As to whether there is anything that Americans can do to convince fellow citizens who have drunk the Trump Kool-Aid that we are in the midst of a crisis, Tribe suggested that our country faces an existential dilemma.
"I wish I knew the answer to that question," Tribe told Salon. "I recently read a wonderful book by Michiko Kakutani called 'The Death of Truth' in which she describes the dangerous trend toward simply disregarding facts, a trend that has grown in our history and has now reached a real peak.
"When the president's staffers talk about 'alternative facts,' and when the president says 'What you see and what you read isn't what's really happening,' and when people at his rallies say that they would automatically believe whatever he says, I think the question you put is a really urgent one.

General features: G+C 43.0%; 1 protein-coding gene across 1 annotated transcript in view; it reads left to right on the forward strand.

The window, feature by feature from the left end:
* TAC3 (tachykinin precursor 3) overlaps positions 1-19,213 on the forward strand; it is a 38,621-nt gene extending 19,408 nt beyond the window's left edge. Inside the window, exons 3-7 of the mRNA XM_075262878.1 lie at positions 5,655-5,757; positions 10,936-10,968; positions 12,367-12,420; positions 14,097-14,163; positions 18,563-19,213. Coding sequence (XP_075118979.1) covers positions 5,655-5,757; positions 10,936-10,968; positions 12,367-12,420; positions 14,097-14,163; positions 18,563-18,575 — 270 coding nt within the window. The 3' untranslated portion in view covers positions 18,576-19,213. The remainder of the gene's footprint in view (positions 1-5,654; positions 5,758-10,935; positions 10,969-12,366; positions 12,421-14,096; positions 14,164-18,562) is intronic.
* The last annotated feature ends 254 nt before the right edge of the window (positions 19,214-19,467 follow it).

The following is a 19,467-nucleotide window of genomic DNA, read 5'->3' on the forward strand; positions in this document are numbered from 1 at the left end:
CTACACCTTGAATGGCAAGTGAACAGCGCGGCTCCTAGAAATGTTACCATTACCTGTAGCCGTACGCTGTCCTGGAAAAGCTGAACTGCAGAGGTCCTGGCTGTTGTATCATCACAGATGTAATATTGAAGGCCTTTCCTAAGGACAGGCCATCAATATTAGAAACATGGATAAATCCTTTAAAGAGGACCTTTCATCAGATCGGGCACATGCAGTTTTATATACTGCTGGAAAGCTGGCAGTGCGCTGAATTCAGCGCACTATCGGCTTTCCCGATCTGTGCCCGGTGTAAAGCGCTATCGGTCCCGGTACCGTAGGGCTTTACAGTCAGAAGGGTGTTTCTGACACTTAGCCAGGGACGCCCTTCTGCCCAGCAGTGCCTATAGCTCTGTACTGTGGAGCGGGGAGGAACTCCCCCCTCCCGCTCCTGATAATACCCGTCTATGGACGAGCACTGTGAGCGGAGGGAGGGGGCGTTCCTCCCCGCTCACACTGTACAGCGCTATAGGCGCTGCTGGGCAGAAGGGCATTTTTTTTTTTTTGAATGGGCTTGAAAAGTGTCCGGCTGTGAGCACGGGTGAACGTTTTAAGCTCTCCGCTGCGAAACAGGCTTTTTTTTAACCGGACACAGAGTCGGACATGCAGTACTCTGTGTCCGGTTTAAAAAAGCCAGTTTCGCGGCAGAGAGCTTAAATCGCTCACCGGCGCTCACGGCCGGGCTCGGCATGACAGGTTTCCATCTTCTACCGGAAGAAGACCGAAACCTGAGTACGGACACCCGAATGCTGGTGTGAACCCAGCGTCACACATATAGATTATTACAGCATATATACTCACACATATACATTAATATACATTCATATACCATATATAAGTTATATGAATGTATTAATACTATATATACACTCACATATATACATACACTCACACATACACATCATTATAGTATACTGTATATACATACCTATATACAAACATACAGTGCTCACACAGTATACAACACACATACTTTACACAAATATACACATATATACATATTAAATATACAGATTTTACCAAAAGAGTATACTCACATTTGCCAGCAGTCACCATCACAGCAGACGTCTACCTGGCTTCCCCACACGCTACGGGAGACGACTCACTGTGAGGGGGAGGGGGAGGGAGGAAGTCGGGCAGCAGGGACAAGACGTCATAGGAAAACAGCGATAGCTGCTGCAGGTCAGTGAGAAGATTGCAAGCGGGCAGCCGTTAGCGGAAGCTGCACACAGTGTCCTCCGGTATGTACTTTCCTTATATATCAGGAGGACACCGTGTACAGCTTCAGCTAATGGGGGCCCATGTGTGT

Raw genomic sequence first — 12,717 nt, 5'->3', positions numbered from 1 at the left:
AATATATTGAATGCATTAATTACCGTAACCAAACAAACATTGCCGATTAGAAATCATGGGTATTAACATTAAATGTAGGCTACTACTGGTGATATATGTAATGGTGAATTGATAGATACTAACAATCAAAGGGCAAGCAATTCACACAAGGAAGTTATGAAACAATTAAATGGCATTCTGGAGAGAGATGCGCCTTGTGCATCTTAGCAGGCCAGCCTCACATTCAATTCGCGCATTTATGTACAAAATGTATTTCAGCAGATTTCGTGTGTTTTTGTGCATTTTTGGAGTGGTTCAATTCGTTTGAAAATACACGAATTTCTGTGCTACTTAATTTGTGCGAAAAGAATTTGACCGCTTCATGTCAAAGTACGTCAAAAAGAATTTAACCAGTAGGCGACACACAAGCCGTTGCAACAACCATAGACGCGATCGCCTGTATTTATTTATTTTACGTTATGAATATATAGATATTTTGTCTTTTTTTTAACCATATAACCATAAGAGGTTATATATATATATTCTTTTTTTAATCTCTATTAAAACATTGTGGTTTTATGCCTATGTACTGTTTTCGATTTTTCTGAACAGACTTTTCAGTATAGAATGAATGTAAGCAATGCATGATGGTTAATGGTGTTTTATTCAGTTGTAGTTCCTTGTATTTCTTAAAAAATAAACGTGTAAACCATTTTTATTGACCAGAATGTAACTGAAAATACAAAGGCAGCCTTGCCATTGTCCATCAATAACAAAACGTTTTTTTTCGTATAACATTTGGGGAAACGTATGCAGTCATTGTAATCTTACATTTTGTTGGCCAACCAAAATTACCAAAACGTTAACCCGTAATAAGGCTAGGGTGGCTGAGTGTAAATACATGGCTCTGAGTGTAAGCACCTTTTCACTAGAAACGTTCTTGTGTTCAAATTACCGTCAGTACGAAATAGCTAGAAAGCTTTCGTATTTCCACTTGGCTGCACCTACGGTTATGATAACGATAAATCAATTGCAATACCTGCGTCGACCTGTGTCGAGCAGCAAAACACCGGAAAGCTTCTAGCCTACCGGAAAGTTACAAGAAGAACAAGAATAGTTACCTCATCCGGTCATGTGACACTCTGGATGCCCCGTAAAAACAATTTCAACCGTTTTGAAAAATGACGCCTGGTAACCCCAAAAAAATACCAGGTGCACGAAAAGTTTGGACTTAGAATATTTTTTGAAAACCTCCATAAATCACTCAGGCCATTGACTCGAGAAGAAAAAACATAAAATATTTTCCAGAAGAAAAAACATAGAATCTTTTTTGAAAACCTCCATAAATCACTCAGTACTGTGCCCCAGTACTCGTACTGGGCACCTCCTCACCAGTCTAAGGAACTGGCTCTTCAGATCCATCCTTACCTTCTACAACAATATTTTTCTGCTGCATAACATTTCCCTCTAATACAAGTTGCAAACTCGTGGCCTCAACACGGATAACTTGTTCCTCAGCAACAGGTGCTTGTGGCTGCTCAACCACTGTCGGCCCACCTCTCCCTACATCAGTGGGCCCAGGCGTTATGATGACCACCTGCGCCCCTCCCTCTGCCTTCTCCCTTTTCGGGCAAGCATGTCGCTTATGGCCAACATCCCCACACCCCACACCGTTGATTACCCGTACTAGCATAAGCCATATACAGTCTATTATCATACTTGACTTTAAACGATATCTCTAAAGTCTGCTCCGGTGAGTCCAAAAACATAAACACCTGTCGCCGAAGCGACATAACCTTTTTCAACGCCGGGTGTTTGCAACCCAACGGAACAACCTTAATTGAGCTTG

"I do hope that the hardcore of people who have simply turned away from reality and are willing to accept the president's claims regardless of the evidence -- I hope that core is dwindling. And I do think that if we keep hammering away at what the real facts are, a vast majority of the American people — including independents and including many Republicans, though not those in Congress and in the leadership — are gradually going to realize what a threat is posed by the trend that the president is feeding and encouraging. If people get out and vote, people who ordinarily would sit back in the midterms, there might be an enormous repudiation of the president's departure from factuality and truth and reality."